Myth: The value that is assessed by the appraiser is required to be exactly the same as the market value.
Reality: This usually isn't true; most states do support the concept that the assessed value is the same as market value, but not always.
Often when interior remodeling has been done and the assessor is not aware of the improvement or other houses in the Issaquah have not been reassessed for a good length of time, it may vary widely.
Myth: Depending on if the appraisal is written for the buyer or the seller, the value of the house will vary.
Reality: The appraiser has no vested interest in the result of the appraisal and should render his job with independence, objectivity and impartiality - no matter for whom the appraisal is written.
Myth: The replacement value of the home will be on par with the market value.
Reality: Without any pressure from any different parties to purchase or sell, market value is what a willing buyer would pay an interested seller for a particular property.
The dollar amount necessary to rebuild a property is what constitutes the replacement cost.
Myth: There are specific ways that appraisers use to find the value of a house, like the price per square foot.
Reality: Appraisers make a full analysis of all factors in consideration to the value of a property, including its location, condition, size, proximity to facilities and recent values of comparable properties.
Myth: In a robust economy - when the values of homes in a given neighborhood are found to be increasing by a particular percentage - the prices of individual houses in the proximity can be expected to rise by that same percentage.
Reality: All increase of value is on a one-on-one basis, concluded by data on relevant elements and the data of comparable properties.
It doesn't matter if the economy is on the rise or declining.
Myth: You can often find what a property is worth simply by looking at the exterior.
Reality: To determine a solid value beyond all doubt, an appraiser must examine the property on a variety of factors based on location, condition, improvements, amenities, and current market trends.
An exterior inspection certainly can't provide all of the data necessary.
Myth: Since the consumer is the party who puts up the money to pay for the appraisal when applying for a loan for any real estate transaction, legally the appraisal report is theirs.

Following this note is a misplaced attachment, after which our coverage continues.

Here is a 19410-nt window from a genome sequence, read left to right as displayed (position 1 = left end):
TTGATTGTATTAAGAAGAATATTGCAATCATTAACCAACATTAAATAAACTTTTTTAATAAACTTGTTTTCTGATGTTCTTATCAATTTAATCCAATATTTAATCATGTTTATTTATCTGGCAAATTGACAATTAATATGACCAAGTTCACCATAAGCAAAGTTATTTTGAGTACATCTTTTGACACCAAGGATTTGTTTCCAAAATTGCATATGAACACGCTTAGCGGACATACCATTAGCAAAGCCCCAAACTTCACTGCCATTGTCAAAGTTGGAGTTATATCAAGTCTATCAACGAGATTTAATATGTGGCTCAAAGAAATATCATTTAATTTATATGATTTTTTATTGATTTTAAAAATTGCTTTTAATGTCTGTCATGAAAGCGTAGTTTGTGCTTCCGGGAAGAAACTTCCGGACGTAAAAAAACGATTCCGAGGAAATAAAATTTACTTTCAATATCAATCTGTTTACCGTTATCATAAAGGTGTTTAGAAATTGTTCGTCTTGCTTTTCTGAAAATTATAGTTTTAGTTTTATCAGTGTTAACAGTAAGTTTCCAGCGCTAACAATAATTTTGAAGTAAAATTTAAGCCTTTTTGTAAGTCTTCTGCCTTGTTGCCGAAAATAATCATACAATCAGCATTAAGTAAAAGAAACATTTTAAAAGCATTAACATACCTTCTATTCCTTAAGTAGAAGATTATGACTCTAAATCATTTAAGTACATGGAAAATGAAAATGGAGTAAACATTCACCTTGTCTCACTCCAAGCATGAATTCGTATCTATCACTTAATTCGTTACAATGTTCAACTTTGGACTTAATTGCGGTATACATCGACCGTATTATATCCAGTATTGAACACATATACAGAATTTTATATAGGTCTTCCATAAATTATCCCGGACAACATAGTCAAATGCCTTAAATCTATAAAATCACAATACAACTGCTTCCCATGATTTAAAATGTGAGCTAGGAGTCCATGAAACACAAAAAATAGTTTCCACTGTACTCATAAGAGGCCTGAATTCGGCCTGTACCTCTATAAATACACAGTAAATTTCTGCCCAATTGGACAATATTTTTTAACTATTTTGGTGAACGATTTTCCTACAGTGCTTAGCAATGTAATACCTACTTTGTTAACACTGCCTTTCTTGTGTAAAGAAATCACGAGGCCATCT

Reality: The report is, in fact, legally owned by the lender - unless the lender "releases its interest" in the document.
However, home buyers have to be provided with a copy of the report upon written request, under the Equal Credit Opportunity Act.
Myth: Home buyers need not care about what is in their document so long as it exceeds the necessities of their lending group.
Reality: A home buyer should definitely read through their document; there could be some questions or some worries about the accuracy of the report that need to be addressed. Remember, this is probably the most expensive and important investment a consumer will ever make.
Also, the report makes an invaluable record for future reference, containing helpful and often-revealing information - including, but not limited to, the legal and physical description of the property, square footage measurements, list of comparable properties in the neighborhood, neighborhood description and a narrative of current real-estate activity and/or market trends in the vicinity.
Myth: There is no reason to order an appraisal unless you are trying to get an assessment of the value of a property during a sales transaction involving a lending agency.
Reality: Hiring an appraiser can fulfill a variety of needs depending on the designations and certifications of the appraiser involved; appraisers can provide a great deal of different services, including benefit/cost analysis, tax assessment, legal dispute resolution, and even estate planning.
Myth: You shouldn't need to get an appraisal if you order a home inspection.
Reality: Appraisal reports have almost nothing in common with a home inspection.
The function of an appraisal is to conclude upon an opinion of market value during the appraisal process and the completion of the appraisal report.
The task of a home inspector is to find the condition of the house and its main components, then write a report on these conclusions.